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'The Birth of a Nation': Why the new drama has Sundance talking

'Birth' stars Nate Parker as Nat Turner, who headed up a slave rebellion in 1831. The film is shaping up to be the hit of the Sundance Film Festival.

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    'The Birth of a Nation' is directed by, stars, and is written by Nate Parker.
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“The Birth of a Nation” may be the newest film to be launched to success by the Sundance Film Festival. 

“Birth,” which tells the story of the slave rebellion headed up by Nat Turner (Nate Parker) in 1831, debuted at the festival on Jan. 25. 

The film, which is also directed and written by Parker, has since received mainly positive reviews and, according to reporters, got a great reception from the audience at the festival after being screened.

Audiences responded to it in a way that was “rapturous verging on mythic,” Stephanie Merry of The Washington Post wrote. “Gorgeously shot and expertly acted, feels revolutionary.” 

Jeff Sneider of TheWrap called the film a “sensation,” while Deadline writer Dominic Patten wrote that it “electrifie[d] Sundance crowd… one of the most emotional experiences I’ve had at a movie theater.”

Fox Searchlight is reportedly close to a deal to secure the rights for the film. 

Some critics feel that “Birth" will resonate especially powerfully with viewers considering the recent controversies over police officers using deadly force against various black men.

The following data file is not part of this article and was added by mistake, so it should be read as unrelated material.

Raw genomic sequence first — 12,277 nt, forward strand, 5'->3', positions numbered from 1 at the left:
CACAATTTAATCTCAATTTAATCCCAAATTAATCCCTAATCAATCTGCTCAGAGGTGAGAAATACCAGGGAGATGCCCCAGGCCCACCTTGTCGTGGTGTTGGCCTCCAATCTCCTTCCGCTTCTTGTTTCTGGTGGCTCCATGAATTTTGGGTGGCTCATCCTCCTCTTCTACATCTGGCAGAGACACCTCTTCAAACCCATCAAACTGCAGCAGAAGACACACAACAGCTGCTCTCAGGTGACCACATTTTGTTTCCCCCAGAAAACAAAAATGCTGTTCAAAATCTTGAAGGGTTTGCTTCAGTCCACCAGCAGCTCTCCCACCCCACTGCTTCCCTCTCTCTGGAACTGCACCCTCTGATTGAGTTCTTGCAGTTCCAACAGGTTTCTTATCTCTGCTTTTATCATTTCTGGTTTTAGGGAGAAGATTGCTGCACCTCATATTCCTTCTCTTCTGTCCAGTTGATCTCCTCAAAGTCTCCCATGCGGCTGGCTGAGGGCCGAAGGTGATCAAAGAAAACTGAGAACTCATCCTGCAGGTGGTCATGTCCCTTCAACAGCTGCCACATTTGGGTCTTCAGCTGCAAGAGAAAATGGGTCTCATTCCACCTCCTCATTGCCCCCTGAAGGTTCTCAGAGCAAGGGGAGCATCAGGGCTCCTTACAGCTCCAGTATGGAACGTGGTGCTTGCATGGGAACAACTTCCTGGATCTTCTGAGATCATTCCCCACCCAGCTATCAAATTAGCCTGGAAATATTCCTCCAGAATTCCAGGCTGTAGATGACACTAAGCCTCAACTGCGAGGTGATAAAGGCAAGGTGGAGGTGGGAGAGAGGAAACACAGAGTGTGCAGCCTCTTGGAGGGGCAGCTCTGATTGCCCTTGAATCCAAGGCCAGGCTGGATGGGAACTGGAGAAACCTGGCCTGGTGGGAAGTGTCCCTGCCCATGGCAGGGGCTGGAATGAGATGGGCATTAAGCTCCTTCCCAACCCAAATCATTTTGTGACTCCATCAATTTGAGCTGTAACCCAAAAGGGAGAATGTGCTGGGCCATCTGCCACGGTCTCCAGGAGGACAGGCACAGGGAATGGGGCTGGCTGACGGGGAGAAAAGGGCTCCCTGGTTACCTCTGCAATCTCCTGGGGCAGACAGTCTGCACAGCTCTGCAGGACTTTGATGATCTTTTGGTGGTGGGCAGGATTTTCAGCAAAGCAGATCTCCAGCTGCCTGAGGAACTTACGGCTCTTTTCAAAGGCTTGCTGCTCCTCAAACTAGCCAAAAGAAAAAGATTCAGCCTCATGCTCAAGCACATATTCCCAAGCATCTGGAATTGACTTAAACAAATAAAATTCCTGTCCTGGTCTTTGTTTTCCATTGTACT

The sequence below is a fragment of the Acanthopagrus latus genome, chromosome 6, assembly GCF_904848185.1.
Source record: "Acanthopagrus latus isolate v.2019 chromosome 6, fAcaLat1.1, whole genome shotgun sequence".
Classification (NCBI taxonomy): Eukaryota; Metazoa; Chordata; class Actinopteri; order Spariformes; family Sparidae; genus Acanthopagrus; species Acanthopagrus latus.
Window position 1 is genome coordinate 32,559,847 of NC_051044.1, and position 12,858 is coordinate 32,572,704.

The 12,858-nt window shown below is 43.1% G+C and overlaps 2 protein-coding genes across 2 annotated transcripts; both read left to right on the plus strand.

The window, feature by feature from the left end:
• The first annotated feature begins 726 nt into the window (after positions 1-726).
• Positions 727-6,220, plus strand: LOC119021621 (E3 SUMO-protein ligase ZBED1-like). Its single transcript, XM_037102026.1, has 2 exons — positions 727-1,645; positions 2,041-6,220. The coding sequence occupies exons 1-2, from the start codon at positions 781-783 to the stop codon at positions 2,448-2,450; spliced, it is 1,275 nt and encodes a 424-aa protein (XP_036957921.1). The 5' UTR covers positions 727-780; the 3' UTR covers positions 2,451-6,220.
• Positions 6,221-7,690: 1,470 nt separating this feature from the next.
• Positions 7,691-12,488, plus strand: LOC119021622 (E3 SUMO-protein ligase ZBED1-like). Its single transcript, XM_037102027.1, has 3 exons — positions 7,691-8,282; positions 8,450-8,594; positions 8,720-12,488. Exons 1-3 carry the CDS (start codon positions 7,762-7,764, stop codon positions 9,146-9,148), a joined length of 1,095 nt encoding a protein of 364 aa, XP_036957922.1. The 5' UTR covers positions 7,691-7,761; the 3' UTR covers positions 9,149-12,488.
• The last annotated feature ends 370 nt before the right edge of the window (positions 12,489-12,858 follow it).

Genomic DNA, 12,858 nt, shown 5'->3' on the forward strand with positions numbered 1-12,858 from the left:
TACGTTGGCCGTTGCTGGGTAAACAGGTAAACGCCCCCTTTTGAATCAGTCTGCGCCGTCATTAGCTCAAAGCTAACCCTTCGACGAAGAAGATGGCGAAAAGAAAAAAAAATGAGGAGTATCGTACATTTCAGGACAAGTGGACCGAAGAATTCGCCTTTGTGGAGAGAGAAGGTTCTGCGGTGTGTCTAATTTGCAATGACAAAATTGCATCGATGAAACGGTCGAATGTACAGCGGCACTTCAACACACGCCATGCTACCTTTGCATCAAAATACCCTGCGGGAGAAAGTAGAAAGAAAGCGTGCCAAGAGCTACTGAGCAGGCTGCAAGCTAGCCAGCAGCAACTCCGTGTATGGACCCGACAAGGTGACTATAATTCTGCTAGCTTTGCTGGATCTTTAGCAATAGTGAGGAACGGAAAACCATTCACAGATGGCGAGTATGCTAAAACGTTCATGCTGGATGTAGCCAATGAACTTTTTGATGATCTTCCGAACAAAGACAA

“It’s a film very much in tune with the current state of heightened racial friction,” Todd McCarthy of the Hollywood Reporter wrote, while Chris Nashawaty of Entertainment Weekly wrote, “While our country’s never not had a time with racial tension, ‘The Birth of a Nation’ comes at an especially tense time – not just in Hollywood during the current Oscar season or on the presidential campaign trail, but far more importantly and urgently in most of our cities every day.”

In terms of the Hollywood community, the movie also arrives following the announcement of a field of Oscars acting nominees that are all white. Sneider noted that “’Birth of a Nation’ arrives at a time when Hollywood is eager to embrace an empowering story from a promising director of color,” while Forbes writer Scott Mendelson wrote, “There is potential for the relative success of a movie like ‘The Birth of a Nation’ to spark something of a greater good. The potential long-term good of the Academy changes could work in terms of getting films like ‘Fruitvale Station,’ ‘Chi-Raq,’ ‘Tangerine,’ and ‘Dope’ into the conversation as preemptive Oscar favorites, which in turn might make Oscar-hungry producers and investors more willing to fund said pictures.”

As for Sundance itself, if “Birth” is picked up for release and continues to receive good reviews, it would be only the newest movie to have found success after screening at Sundance. While of course some movies hit it big there and then can’t keep the momentum going, such future awards season favorites as 1995’s “The Usual Suspects,” 2009’s “Precious,” and 2014’s “Whiplash" appeared there.

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